Remisiers scrambling to clear new exam

Remisiers scrambling to clear new exam

Professional share dealers are racing against the clock to pass a crucial new examination, imposed by the authorities, by a June 30 deadline.

They need to pass the exam in order to continue to serve clients seeking complex financial products such as covered warrants and exchange-traded funds.

Many are worried that their livelihood will be undermined if they fail to make the grade by the deadline.

If they do not pass the exam in time, they may have to give up serving valuable clients who want to trade such products in addition to the usual shares listed on the Singapore Exchange.

These complex products are known as specified investment products (SIPs).

Remisiers are self-employed agents attached to broking houses who get a 40 per cent share of the commission levied on the trades executed by their clients.

So far, no data is available on the number of remisiers, or trading representatives as they are known in the business, who have passed the Capital Markets and Financial Advisory Services Module 6A examination.

The exam was introduced by the Monetary Authority of Singapore (MAS) last year to raise competency standards in the stockbroking industry.

One reason for the move was that many unsophisticated investors were burnt by complex investment products during the global financial crisis.

The consensus among industry insiders is that as many as half of the 4,000-strong sales force of dealers and remisiers serving investors in the stock market may not have cleared the hurdle yet.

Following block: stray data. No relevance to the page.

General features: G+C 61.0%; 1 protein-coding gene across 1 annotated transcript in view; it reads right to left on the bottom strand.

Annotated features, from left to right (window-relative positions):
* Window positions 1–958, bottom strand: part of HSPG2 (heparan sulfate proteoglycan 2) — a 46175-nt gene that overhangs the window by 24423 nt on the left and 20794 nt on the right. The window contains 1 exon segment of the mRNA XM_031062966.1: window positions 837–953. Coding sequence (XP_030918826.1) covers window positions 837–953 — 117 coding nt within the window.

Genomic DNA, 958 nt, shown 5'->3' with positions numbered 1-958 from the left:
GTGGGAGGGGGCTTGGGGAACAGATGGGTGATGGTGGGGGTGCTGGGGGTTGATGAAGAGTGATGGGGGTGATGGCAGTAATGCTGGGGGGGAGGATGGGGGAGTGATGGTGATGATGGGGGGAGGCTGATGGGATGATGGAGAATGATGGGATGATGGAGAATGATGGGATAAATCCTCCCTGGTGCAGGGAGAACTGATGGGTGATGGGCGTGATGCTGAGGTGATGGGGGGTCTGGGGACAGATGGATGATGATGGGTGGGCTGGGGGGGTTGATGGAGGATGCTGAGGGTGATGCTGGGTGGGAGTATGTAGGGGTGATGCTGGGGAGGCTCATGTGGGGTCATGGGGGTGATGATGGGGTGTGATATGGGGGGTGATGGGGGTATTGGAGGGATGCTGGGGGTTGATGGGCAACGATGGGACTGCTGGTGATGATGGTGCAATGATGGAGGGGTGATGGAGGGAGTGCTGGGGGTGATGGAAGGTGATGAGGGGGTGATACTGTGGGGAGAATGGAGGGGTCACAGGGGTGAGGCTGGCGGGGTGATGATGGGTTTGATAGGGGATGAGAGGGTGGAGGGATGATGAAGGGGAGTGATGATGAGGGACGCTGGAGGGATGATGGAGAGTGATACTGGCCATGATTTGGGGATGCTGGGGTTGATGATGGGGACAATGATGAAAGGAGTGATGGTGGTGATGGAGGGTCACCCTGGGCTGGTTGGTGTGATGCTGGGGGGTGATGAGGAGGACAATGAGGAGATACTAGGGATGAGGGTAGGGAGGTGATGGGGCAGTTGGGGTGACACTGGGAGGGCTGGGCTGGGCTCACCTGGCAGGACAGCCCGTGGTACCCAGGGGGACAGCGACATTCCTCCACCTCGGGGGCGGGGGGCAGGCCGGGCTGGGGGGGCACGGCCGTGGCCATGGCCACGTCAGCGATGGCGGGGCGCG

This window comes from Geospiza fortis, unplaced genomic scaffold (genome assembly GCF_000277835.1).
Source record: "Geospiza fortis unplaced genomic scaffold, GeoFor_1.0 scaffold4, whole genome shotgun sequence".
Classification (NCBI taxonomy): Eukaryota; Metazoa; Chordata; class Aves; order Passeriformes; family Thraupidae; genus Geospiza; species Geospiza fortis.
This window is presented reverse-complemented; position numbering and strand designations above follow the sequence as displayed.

The confusion over what might happen after the June 30 deadline is compounded by conflicting notifications sent out by the various brokerages to their remisiers.

One brokerage apparently told remisiers who have not passed the exam that if their clients trade SIPs on the Internet, they may not get the brokerage fee for the transactions. But they would still be liable for any losses incurred by the clients on the trades.

The remisiers also face the risk of losing clients trading SIPs who may be re-assigned to dealers who have passed the exam.

Amid the confusion, remisiers are up in arms over what they perceive as an attempt by some brokerages to capitalise on their plight. Mr Jimmy Ho, president of the Society of Remisiers (Singapore), said: "For any broking house to force a remisier to transfer a client to someone else because he has not passed an exam is morally and contractually wrong. These clients were sourced, nurtured and brought into the firm by the remisier."

Older remisiers, who have not taken exams for years, are aggrieved. "They are driving us out. They want new blood in the business and we cannot pass the exam. This is killing two birds with one stone," said remisier Jan Lam, 55.

But some brokerage bosses told The Straits Times they are working on an industry-wide solution to tackle the challenges thrown up by the new MAS requirement.

UOB Kay Hian senior executive director Esmond Choo said: "The industry is looking to resolve the problem, like setting up a central desk to answer clients' queries relating to SIP trades."

Issues such as the compensation a remisier may get from his clients' SIP trades even though he may not have passed the exam are also being thrashed out.

"There will be discussions with various parties, including the regulators," he said.

CIMB Securities chief executive Carol Fong also allayed the fears of her affected remisiers.

She said: "No decision has been made on client ownership and commission sharing. In making the decision, we will engage them on their views and regulatory position, after we have discussions with other industry participants.

At Maybank Kim Eng, chief executive Tan Pei-San said that while remisiers who have not passed Module 6A by the stipulated date would not get commissions from their clients' SIP trades, they will not be required to bear the risk for such trades.

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